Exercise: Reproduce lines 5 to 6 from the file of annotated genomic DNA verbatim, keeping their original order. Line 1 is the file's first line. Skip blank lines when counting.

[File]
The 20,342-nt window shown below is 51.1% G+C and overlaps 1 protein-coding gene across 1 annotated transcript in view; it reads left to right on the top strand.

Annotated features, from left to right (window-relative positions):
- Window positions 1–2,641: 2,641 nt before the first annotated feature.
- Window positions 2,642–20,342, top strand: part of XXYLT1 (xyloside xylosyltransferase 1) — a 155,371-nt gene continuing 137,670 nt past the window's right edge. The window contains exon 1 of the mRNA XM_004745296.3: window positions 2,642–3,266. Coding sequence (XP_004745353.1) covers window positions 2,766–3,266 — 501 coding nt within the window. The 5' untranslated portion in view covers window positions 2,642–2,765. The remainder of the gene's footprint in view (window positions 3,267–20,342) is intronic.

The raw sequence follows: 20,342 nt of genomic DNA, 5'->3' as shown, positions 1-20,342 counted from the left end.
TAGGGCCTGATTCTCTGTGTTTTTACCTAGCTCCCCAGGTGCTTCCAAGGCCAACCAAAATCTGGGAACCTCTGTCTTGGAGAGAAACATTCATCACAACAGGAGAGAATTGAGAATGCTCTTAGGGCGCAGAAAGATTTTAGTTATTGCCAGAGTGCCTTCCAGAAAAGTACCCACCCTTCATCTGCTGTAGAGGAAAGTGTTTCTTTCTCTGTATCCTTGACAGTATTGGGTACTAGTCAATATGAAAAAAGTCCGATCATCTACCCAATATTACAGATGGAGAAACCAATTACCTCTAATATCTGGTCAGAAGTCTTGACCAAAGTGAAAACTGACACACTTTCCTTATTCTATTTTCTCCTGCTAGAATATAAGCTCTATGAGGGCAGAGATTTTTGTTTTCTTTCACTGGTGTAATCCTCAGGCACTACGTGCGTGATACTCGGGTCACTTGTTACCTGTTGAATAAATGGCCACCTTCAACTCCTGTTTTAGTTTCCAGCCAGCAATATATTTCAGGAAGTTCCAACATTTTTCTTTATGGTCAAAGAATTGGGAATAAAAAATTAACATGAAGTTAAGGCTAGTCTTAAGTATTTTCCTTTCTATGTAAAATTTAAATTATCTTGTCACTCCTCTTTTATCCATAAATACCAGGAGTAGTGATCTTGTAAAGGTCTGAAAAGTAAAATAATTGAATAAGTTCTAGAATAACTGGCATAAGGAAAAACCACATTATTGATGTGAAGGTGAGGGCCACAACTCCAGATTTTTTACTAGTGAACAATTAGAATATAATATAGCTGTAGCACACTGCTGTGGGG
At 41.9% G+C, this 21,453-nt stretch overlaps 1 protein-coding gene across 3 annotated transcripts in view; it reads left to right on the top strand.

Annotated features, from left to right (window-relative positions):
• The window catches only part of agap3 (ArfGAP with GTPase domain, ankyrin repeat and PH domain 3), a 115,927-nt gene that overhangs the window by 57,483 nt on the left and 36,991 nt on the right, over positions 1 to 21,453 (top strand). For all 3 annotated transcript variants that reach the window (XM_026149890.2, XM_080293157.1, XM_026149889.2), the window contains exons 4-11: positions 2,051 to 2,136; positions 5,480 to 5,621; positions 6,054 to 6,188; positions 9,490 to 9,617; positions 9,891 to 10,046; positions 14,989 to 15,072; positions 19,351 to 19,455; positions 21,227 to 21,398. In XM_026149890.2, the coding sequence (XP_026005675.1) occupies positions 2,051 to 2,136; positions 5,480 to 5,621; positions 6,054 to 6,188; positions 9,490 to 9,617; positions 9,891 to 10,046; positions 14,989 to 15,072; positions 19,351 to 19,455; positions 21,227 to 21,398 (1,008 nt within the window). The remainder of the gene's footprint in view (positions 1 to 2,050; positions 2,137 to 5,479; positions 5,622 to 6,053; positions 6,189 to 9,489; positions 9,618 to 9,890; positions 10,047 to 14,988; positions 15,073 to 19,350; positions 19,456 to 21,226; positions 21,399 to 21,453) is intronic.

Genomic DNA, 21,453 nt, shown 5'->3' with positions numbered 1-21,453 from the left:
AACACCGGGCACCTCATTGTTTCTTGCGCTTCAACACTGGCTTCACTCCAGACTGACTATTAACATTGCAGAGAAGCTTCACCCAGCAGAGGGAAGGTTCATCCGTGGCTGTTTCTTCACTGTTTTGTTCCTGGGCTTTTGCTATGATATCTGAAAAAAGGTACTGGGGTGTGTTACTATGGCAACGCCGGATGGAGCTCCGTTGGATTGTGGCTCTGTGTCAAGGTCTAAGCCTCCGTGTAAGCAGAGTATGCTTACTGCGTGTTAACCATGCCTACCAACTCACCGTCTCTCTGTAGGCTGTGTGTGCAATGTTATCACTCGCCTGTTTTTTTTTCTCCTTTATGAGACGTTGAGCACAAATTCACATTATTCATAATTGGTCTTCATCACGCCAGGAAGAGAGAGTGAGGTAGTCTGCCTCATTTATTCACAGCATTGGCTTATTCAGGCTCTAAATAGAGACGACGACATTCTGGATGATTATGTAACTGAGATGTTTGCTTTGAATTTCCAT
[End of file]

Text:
The raw sequence follows: 20,342 nt of genomic DNA, 5'->3' as shown, positions 1-20,342 counted from the left end.
TAGGGCCTGATTCTCTGTGTTTTTACCTAGCTCCCCAGGTGCTTCCAAGGCCAACCAAAATCTGGGAACCTCTGTCTTGGAGAGAAACATTCATCACAACAGGAGAGAATTGAGAATGCTCTTAGGGCGCAGAAAGATTTTAGTTATTGCCAGAGTGCCTTCCAGAAAAGTACCCACCCTTCATCTGCTGTAGAGGAAAGTGTTTCTTTCTCTGTATCCTTGACAGTATTGGGTACTAGTCAATATGAAAAAAGTCCGATCATCTACCCAATATTACAGATGGAGAAACCAATTACCTCTAATATCTGGTCAGAAGTCTTGACCAAAGTGAAAACTGACACACTTTCCTTATTCTATTTTCTCCTGCTAGAATATAAGCTCTATGAGGGCAGAGATTTTTGTTTTCTTTCACTGGTGTAATCCTCAGGCACTACGTGCGTGATACTCGGGTCACTTGTTACCTGTTGAATAAATGGCCACCTTCAACTCCTGTTTTAGTTTCCAGCCAGCAATATATTTCAGGAAGTTCCAACATTTTTCTTTATGGTCAAAGAATTGGGAATAAAAAATTAACATGAAGTTAAGGCTAGTCTTAAGTATTTTCCTTTCTATGTAAAATTTAAATTATCTTGTCACTCCTCTTTTATCCATAAATACCAGGAGTAGTGATCTTGTAAAGGTCTGAAAAGTAAAATAATTGAATAAGTTCTAGAATAACTGGCATAAGGAAAAACCACATTATTGATGTGAAGGTGAGGGCCACAACTCCAGATTTTTTACTAGTGAACAATTAGAATATAATATAGCTGTAGCACACTGCTGTGGGG